FDI increases as economy strengthensUpdated: 2013-10-17 23:10
Foreign direct investment in China maintained steady growth in September along with the pickup in the world's second-largest economy.
The country's FDI in September rose 4.88 percent from a year ago to $8.84 billion while the total amount of FDI in the first nine months stood at $88.6 billion, up 6.22 percent year-on-year, according to the Ministry of Commerce.
"China retains outstanding advantages in attracting foreign direct investment while global investors' confidence in the country has not changed," Shen Danyang, the ministry's spokesman, told a news conference on Thursday.
Wang Jun, an analyst at the China Center for International Economic Exchanges, said that the mild gain in the FDI figure in September was in line with the steady pickup of the country's economy.
The central government's supportive measures, which were released in the middle of the year, strengthened economic growth and won the confidence of investors at home and abroad. Pessimistic sentiment was pervasive after the country's GDP growth slid to 7.5 percent in the second quarter from 7.7 percent in the first quarter, Wang noted.
"The new leadership introduced a series of measures this year to facilitate foreign investment, including curbing approval procedures and streamlining registrations, which boosted foreign investment in China," Shen said. "The ministry is studying measures to further improve the management mechanism of foreign investment, which is set to create a transparent and level-playing environment for all market players."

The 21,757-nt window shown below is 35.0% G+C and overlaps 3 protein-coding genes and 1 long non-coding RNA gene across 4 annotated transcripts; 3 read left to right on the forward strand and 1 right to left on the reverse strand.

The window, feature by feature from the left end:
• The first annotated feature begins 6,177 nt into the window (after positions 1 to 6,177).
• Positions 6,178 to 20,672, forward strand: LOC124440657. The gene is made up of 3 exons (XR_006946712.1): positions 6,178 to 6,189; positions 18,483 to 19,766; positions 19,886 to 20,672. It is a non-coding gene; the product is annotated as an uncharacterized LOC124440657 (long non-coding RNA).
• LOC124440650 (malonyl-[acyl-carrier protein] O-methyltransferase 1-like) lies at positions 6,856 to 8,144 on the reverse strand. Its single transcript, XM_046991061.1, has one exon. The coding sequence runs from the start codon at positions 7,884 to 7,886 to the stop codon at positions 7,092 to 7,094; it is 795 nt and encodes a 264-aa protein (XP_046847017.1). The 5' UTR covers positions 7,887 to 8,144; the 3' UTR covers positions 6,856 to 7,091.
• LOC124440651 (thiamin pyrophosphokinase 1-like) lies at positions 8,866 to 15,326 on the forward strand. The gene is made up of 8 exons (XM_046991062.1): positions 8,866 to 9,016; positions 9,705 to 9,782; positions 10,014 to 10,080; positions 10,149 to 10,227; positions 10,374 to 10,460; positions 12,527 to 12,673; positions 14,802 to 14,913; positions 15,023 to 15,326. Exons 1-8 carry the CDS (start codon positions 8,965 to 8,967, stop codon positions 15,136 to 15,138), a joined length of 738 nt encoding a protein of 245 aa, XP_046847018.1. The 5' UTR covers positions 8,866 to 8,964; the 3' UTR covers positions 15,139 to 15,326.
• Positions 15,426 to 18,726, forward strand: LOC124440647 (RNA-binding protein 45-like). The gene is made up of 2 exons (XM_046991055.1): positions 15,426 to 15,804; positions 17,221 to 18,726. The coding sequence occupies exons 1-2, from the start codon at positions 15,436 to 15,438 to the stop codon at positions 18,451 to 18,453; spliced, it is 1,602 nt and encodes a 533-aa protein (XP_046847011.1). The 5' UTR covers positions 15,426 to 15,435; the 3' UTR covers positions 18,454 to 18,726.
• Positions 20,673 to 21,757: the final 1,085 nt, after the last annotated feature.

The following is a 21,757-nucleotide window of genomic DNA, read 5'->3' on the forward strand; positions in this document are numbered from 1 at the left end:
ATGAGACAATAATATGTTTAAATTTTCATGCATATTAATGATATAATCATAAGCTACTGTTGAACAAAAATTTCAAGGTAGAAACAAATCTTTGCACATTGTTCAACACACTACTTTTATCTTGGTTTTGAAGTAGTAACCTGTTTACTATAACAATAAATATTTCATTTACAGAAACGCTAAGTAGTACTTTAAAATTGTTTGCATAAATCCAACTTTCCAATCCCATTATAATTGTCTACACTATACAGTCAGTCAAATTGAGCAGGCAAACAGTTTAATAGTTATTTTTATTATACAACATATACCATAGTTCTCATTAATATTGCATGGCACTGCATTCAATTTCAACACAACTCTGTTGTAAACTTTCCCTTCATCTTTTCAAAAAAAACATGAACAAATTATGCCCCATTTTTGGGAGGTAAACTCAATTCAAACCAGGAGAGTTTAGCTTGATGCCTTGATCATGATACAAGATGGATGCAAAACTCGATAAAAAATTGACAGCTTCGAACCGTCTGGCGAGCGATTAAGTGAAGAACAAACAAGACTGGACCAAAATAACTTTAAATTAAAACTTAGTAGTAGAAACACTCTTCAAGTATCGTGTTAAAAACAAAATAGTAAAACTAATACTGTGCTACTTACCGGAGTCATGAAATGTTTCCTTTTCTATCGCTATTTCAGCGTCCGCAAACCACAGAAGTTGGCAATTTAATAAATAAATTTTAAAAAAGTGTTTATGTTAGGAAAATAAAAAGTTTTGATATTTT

The FDI from 10 Asian economies went up 7.47 percent year-on-year to $76.29 billion in the January-September period, about 86 percent of the total, while FDI from the United States rose 21.3 percent compared with last year to $2.88 billion. Investment from the European Union increased 23 percent year-on-year to $5.94 billion in the same period.
"The much-debated shift of manufacturing to other countries, in particular Southeast Asian nations, is not a reality for the majority of German companies. Increasing costs are certainly a major business challenge, but China remains an attractive market, in which German companies want to strengthen their position," said Max Zenglein, an economic analyst for Greater China at the German Chamber of Commerce in China. "The major concerns for the future are how to achieve productivity growth matching wage growth and deal with the skills mismatch, that is finding and retaining skilled employees".
"The full year will see steady growth of FDI, but the challenges confronting the country's economic growth, such as sluggish overseas demand and rising costs, will somewhat dent FDI inflow," Shen said.
Ge Shunqi, deputy head of the Institute of International Economics at Nankai University in Tianjin, said that China's attractiveness amid the lackluster global economic scenario is outstanding.
"The service sector outstripped manufacturing in using FDI in the past three years, a major improvement which will become more clear in the future as the government removes restrictions for the service sector," Ge said.